Yesterday I wrote about how, in the days following the April 19, 1861 riot in Baltimore that cut off Washington, DC from New England and the Atlantic states, General Benjamin Butler of Lowell opened a new line of communications to Washington by going through Annapolis. A long-term solution required the Baltimore route to be open, however, so General Winfield Scott, the top army commander, began organizing a military takeover of Baltimore, a mission he estimated would require 12,000 troops. Ben Butler thought otherwise.
Butler’s success in opening the Annapolis route had prompted Scott and President Lincoln to name the Lowell general commander of a newly formed Department of Annapolis with a mission of overseeing the rail route into Washington. Interpreting his orders expansively, Butler soon cast his eyes on Baltimore, both for its strategic importance and out of a sense of vengeance for the city’s treatment of the Lowell-based Sixth Regiment on April 19.
At 2 am on May 5, Butler, on his own initiative, loaded the Sixth Regiment on a train at Annapolis Junction (the point 20 miles inland from Annapolis where the rail line from that city joined the one running from Baltimore to Washington – today known as Fort Meade) and drove up to another rail junction called Relay House that was just 9 miles south of Baltimore. The Sixth seized this key junction and the surrounding hills. Butler was tightening the noose around Baltimore.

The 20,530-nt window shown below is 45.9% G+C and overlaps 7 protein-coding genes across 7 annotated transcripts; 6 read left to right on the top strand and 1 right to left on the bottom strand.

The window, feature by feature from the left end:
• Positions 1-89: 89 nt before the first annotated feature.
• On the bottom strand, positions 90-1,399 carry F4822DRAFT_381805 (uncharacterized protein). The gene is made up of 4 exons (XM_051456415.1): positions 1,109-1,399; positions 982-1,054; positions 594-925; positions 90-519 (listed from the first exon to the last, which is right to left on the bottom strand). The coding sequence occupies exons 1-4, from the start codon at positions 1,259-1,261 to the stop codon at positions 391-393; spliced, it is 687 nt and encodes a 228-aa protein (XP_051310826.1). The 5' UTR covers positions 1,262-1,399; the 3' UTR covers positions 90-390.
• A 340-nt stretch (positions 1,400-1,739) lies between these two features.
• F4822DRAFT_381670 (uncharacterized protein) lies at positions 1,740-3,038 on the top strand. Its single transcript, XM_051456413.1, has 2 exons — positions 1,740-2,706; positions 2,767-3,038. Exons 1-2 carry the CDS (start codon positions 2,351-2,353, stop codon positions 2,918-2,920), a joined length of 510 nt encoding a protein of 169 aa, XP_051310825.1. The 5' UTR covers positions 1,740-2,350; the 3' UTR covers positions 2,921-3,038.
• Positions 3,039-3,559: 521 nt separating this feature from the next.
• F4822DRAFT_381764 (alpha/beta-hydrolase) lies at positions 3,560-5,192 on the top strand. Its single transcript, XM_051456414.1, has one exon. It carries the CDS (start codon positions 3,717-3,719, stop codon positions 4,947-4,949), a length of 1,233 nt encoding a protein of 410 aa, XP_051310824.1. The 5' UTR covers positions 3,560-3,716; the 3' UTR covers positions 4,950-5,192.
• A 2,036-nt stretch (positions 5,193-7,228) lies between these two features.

A week later, on May 13, Butler mobilized the Sixth Regiment for another mission. As darkness fell, the train bearing the Sixth headed west out of Relay House as if traveling to Harper’s Ferry which was then held by the Confederates. This was a ruse by Butler to mislead Confederate-leaning observers. Some distance out of Relay House, Butler ordered the train to reverse direction and it quietly backed up to Relay House and continued backing up until it rolled into Camden Station in Baltimore, arriving well after dark. An intense spring storm with driving rain and intense thunder and lightning struck Baltimore at the same time, driving almost all of the city’s residents indoors. Butler and the Sixth dismounted the train and quietly marched through the storm to Federal Hill, the highest and most strategic spot in the city. When the people of Baltimore awoke the next morning, they were stunned to discover a regiment of Northern troops in control of the city. Butler took control of the city and began arresting pro-secessionist leaders, imprisoning them in Fort McHenry. This action allowed the many Maryland residents sympathetic to the Union to step forward and take charge. Baltimore and Maryland would never again waiver from the Union cause.